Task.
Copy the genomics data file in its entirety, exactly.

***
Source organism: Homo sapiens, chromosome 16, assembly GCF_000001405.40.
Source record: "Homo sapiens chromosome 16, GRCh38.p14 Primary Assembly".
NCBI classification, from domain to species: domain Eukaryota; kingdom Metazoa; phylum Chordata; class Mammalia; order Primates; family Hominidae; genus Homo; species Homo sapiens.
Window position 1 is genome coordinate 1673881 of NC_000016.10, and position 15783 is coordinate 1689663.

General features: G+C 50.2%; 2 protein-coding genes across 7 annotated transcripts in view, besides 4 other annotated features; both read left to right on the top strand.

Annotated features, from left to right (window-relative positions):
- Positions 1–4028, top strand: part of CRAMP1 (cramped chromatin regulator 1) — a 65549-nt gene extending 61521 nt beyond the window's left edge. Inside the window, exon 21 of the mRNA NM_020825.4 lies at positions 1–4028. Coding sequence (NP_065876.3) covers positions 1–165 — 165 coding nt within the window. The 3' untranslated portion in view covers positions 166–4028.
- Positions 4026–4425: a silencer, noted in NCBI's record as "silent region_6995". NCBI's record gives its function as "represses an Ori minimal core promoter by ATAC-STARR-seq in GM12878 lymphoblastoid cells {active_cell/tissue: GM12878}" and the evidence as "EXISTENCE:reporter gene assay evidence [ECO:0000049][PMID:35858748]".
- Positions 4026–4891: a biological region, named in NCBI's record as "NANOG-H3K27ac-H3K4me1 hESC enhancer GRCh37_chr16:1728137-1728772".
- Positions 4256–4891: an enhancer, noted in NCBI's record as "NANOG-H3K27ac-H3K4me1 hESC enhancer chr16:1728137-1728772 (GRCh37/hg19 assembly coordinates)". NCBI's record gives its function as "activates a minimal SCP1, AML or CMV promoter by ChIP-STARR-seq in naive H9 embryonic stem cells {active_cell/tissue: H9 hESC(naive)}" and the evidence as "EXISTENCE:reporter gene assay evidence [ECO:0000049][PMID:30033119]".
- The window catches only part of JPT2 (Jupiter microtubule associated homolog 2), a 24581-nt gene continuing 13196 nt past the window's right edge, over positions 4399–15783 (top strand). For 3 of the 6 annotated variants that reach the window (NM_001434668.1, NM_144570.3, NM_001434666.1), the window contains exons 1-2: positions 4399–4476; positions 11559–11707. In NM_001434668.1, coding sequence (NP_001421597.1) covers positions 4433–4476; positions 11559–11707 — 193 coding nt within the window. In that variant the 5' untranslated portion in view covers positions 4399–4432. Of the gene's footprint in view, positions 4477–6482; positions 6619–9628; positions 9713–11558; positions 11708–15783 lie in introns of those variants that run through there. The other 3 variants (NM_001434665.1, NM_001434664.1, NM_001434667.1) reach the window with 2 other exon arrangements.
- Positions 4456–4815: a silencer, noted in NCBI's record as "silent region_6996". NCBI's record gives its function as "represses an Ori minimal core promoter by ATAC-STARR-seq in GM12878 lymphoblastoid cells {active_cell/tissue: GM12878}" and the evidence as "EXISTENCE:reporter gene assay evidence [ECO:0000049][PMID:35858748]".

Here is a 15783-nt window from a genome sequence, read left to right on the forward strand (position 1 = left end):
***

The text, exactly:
Source organism: Homo sapiens, chromosome 16, assembly GCF_000001405.40.
Source record: "Homo sapiens chromosome 16, GRCh38.p14 Primary Assembly".
NCBI classification, from domain to species: domain Eukaryota; kingdom Metazoa; phylum Chordata; class Mammalia; order Primates; family Hominidae; genus Homo; species Homo sapiens.
Window position 1 is genome coordinate 1673881 of NC_000016.10, and position 15783 is coordinate 1689663.

General features: G+C 50.2%; 2 protein-coding genes across 7 annotated transcripts in view, besides 4 other annotated features; both read left to right on the top strand.

Annotated features, from left to right (window-relative positions):
- Positions 1–4028, top strand: part of CRAMP1 (cramped chromatin regulator 1) — a 65549-nt gene extending 61521 nt beyond the window's left edge. Inside the window, exon 21 of the mRNA NM_020825.4 lies at positions 1–4028. Coding sequence (NP_065876.3) covers positions 1–165 — 165 coding nt within the window. The 3' untranslated portion in view covers positions 166–4028.
- Positions 4026–4425: a silencer, noted in NCBI's record as "silent region_6995". NCBI's record gives its function as "represses an Ori minimal core promoter by ATAC-STARR-seq in GM12878 lymphoblastoid cells {active_cell/tissue: GM12878}" and the evidence as "EXISTENCE:reporter gene assay evidence [ECO:0000049][PMID:35858748]".
- Positions 4026–4891: a biological region, named in NCBI's record as "NANOG-H3K27ac-H3K4me1 hESC enhancer GRCh37_chr16:1728137-1728772".
- Positions 4256–4891: an enhancer, noted in NCBI's record as "NANOG-H3K27ac-H3K4me1 hESC enhancer chr16:1728137-1728772 (GRCh37/hg19 assembly coordinates)". NCBI's record gives its function as "activates a minimal SCP1, AML or CMV promoter by ChIP-STARR-seq in naive H9 embryonic stem cells {active_cell/tissue: H9 hESC(naive)}" and the evidence as "EXISTENCE:reporter gene assay evidence [ECO:0000049][PMID:30033119]".
- The window catches only part of JPT2 (Jupiter microtubule associated homolog 2), a 24581-nt gene continuing 13196 nt past the window's right edge, over positions 4399–15783 (top strand). For 3 of the 6 annotated variants that reach the window (NM_001434668.1, NM_144570.3, NM_001434666.1), the window contains exons 1-2: positions 4399–4476; positions 11559–11707. In NM_001434668.1, coding sequence (NP_001421597.1) covers positions 4433–4476; positions 11559–11707 — 193 coding nt within the window. In that variant the 5' untranslated portion in view covers positions 4399–4432. Of the gene's footprint in view, positions 4477–6482; positions 6619–9628; positions 9713–11558; positions 11708–15783 lie in introns of those variants that run through there. The other 3 variants (NM_001434665.1, NM_001434664.1, NM_001434667.1) reach the window with 2 other exon arrangements.
- Positions 4456–4815: a silencer, noted in NCBI's record as "silent region_6996". NCBI's record gives its function as "represses an Ori minimal core promoter by ATAC-STARR-seq in GM12878 lymphoblastoid cells {active_cell/tissue: GM12878}" and the evidence as "EXISTENCE:reporter gene assay evidence [ECO:0000049][PMID:35858748]".

Here is a 15783-nt window from a genome sequence, read left to right on the forward strand (position 1 = left end):